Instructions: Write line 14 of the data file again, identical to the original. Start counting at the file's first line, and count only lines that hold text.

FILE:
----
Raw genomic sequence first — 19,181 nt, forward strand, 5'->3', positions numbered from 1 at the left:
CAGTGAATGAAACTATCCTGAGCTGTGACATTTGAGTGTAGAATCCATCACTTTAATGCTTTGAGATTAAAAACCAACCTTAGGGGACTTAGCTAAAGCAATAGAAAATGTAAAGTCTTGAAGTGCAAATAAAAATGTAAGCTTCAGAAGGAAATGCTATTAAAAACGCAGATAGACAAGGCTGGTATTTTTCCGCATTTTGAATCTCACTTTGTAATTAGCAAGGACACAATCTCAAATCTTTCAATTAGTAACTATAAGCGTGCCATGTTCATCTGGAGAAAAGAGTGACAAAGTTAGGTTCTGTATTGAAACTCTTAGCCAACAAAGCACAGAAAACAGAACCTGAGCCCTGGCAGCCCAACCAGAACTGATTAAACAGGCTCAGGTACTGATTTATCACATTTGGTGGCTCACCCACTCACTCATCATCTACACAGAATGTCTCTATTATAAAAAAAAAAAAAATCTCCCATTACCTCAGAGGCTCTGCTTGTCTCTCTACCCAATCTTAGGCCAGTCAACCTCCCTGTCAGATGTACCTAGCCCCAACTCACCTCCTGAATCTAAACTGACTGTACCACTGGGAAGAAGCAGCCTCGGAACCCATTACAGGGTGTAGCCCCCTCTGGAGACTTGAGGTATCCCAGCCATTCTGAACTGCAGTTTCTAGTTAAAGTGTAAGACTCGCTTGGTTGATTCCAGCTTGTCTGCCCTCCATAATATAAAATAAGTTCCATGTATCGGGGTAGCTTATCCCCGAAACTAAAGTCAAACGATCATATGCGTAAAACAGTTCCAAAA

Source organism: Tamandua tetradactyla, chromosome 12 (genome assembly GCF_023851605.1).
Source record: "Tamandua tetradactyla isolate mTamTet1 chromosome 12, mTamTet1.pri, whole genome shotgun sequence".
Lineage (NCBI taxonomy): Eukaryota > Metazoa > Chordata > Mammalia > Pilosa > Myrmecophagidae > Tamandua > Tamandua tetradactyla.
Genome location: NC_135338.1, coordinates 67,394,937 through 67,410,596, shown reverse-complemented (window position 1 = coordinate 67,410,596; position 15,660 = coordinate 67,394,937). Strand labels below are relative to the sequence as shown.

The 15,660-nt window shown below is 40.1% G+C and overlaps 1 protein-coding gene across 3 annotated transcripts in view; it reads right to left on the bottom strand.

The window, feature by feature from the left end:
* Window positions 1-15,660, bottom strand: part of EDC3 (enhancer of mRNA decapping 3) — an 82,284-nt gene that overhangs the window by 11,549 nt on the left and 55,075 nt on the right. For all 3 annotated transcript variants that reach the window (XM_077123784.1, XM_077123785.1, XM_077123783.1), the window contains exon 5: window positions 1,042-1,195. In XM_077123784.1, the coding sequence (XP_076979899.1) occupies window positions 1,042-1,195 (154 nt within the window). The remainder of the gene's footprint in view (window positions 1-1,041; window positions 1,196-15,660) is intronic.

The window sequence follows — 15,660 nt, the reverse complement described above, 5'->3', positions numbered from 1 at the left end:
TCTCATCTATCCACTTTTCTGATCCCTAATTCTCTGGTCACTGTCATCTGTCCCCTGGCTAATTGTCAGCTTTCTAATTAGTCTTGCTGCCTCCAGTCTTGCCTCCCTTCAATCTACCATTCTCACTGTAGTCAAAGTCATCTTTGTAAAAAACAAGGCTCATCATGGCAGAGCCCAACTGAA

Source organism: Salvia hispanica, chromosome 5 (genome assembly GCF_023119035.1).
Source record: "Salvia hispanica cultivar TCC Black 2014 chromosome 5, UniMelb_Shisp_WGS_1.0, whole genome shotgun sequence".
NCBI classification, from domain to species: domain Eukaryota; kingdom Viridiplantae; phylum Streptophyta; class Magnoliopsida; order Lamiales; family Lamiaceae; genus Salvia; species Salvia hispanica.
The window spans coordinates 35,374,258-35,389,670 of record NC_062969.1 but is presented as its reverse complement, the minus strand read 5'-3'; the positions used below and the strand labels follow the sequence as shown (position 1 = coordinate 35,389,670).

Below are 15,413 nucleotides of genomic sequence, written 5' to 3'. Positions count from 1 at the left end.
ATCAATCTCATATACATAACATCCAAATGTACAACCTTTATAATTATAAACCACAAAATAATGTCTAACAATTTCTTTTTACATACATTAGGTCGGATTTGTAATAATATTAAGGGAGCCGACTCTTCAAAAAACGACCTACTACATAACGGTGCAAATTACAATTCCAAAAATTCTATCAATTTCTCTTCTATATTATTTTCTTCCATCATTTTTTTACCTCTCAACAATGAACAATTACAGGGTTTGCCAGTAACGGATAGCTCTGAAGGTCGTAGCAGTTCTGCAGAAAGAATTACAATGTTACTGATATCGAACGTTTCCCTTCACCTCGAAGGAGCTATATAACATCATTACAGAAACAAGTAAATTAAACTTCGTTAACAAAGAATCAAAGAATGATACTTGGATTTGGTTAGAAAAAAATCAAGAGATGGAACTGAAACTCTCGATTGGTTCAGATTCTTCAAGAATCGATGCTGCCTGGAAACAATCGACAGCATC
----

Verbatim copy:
NCBI classification, from domain to species: domain Eukaryota; kingdom Viridiplantae; phylum Streptophyta; class Magnoliopsida; order Lamiales; family Lamiaceae; genus Salvia; species Salvia hispanica.